National Diabetes Month is coming to a close. Unfortunately, diabetes isn’t going away any time soon. According to the American Diabetes Association, 1.4 million Americans are diagnosed with diabetes each year. And 86 million people in the United States with prediabetes are headed towards developing Type 2 diabetes. Diabetes isn’t unique to the United States: It’s a global issue, affecting hundreds of millions of people worldwide. Many people describe diabetes as being a pandemic.
When people are diagnosed with diabetes, they often have many questions, especially about the differences between Type 1 and Type 2 diabetes. There are, in fact, multiple different forms of diabetes (too many to get into in this week’s posting!), but the more common forms are Type 1 and Type 2. Let’s take a look at these this week and hopefully clear up any confusion or questions you may have.
Type 1 diabetes
Name: Type 1 diabetes was formerly known as “juvenile diabetes” and “insulin-dependent diabetes.” These terms are inaccurate and obsolete. We know that it’s not just “juveniles” who get Type 1 diabetes — adults get Type 1, too, and many people who have Type 2 diabetes must take insulin. So, Type 1 diabetes is the correct term.
Definition: Type 1 diabetes (also known as Type 1 diabetes mellutis, or T1DM) is an autoimmune condition. This means that the body’s immune system turns on itself; in this case, it attacks the beta cells of the pancreas. These are the cells that produce insulin. As a result, the pancreas produces very little, if any, insulin.
Causes: Scientists don’t exactly know what causes Type 1 diabetes. However, it’s likely that genetics and environmental factors, such as certain types of viruses, play a role.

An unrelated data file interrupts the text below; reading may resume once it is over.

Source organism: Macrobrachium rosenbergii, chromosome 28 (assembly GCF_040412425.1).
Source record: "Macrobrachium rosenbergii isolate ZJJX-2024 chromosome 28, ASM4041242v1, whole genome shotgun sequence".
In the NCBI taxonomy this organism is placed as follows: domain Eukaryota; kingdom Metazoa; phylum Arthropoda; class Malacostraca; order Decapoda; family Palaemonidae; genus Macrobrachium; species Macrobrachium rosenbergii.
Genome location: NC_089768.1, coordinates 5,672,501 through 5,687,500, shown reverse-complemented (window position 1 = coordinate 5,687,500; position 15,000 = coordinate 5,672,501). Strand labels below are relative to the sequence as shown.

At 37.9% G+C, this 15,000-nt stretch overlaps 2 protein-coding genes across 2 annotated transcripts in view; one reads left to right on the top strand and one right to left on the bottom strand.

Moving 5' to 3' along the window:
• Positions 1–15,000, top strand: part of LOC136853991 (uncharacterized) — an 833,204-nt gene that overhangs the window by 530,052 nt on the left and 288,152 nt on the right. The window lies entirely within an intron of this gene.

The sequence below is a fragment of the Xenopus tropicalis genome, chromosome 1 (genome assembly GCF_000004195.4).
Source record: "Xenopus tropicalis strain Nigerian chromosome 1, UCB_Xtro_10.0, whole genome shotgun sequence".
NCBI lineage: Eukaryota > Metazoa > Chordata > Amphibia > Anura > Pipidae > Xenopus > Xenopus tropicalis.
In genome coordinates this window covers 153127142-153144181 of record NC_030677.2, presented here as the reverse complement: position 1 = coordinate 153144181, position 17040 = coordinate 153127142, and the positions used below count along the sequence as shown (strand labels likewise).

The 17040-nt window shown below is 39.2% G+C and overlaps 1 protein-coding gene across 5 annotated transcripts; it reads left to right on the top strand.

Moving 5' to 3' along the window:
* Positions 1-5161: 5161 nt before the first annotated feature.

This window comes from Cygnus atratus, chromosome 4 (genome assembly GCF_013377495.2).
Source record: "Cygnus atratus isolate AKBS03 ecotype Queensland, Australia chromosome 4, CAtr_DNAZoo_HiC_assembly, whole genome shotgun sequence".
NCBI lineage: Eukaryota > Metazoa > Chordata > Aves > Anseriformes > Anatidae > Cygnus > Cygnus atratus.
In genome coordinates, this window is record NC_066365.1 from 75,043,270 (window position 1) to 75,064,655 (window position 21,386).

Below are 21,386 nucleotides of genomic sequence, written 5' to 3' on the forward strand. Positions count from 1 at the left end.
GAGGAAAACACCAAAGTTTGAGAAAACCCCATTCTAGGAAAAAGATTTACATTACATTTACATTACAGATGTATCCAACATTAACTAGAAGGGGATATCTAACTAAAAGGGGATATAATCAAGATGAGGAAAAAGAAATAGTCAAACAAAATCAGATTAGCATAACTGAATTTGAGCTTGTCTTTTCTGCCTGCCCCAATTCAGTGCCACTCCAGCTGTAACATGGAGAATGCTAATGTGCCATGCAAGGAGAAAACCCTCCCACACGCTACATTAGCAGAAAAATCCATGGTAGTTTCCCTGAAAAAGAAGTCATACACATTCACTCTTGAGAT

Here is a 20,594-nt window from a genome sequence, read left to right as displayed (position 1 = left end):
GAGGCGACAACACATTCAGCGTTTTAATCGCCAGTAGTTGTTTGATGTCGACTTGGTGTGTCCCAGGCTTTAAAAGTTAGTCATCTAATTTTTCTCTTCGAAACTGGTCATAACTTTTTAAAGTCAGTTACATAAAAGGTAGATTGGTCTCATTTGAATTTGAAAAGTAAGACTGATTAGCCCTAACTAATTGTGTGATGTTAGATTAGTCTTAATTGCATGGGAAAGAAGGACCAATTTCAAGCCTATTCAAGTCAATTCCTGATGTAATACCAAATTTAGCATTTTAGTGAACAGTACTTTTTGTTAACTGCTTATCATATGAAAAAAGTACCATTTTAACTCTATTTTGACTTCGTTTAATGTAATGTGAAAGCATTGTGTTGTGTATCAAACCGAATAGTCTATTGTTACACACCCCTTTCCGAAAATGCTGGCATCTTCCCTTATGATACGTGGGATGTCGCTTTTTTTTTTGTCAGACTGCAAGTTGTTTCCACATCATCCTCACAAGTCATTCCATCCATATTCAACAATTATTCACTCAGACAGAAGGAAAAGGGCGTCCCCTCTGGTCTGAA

Prevalence: Type 1 diabetes accounts for about 5% to 10% of diabetes cases. It’s more commonly diagnosed in people under the age of 20, but it can occur at any age. Type 1 diabetes is also relatively uncommon, affecting roughly 1 in 250 Americans. It’s more common in whites than in African-Americans and Latinos, but it equally affects men and women.
Diagnosis: A high blood sugar and, often, the presence of ketones (by-products of fat breakdown), indicate Type 1 diabetes. A person may present with symptoms of dehydration, weight loss, extreme thirst, and frequent urination. To make the diagnosis, a physician may order an HbA1c test (which measures blood sugar control over the previous 2–3 months), fasting blood sugar test, or random blood sugar test. A random blood sugar level of 200 mg/dl or higher, fasting blood sugar of 126 mg/dl or higher, or an HbA1c result of 6.5% or higher indicates diabetes. The doctor may also check C-peptide levels (C-peptide is a by-product of the creation of insulin in the pancreas; a low level usually indicates Type 1 diabetes), along with antibody tests.
Treatment: There’s no cure for Type 1 diabetes. Treatment consists of infusing insulin with a syringe, insulin pen, or insulin pump. There’s also an ultra-rapid-acting inhalable form of insulin, but someone with Type 1 diabetes still needs to inject a long-acting insulin, as well. At this time, there’s no oral form of insulin available.
Blood glucose monitoring: Most people with Type 1 diabetes need to check their blood sugars, at a minimum, four times a day, but six to ten times a day is more likely. Continuous glucose monitoring (CGM) is also an option for those with Type 1 diabetes, but it doesn’t replace finger sticks using a blood glucose meter.
Lifestyle management: A healthy eating plan that consists of counting and controlling carbohydrate intake is generally a mainstay for those with Type 1 diabetes. If desired, a person can base meal-time insulin doses on how much carb they choose to eat at a meal. Physical activity is encouraged, but may require adjustments to insulin doses and/or carb intake to prevent hypoglycemia (low blood sugar).
Type 2 diabetes
Name: Type 2 diabetes (also known as Type 2 diabetes mellitus or T2DM) was formerly known as “adult-onset diabetes” and “non-insulin-dependent diabetes.” These two terms are incorrect, as children and teens also get Type 2 diabetes, and, as previously mentioned, many people with Type 2 diabetes use insulin.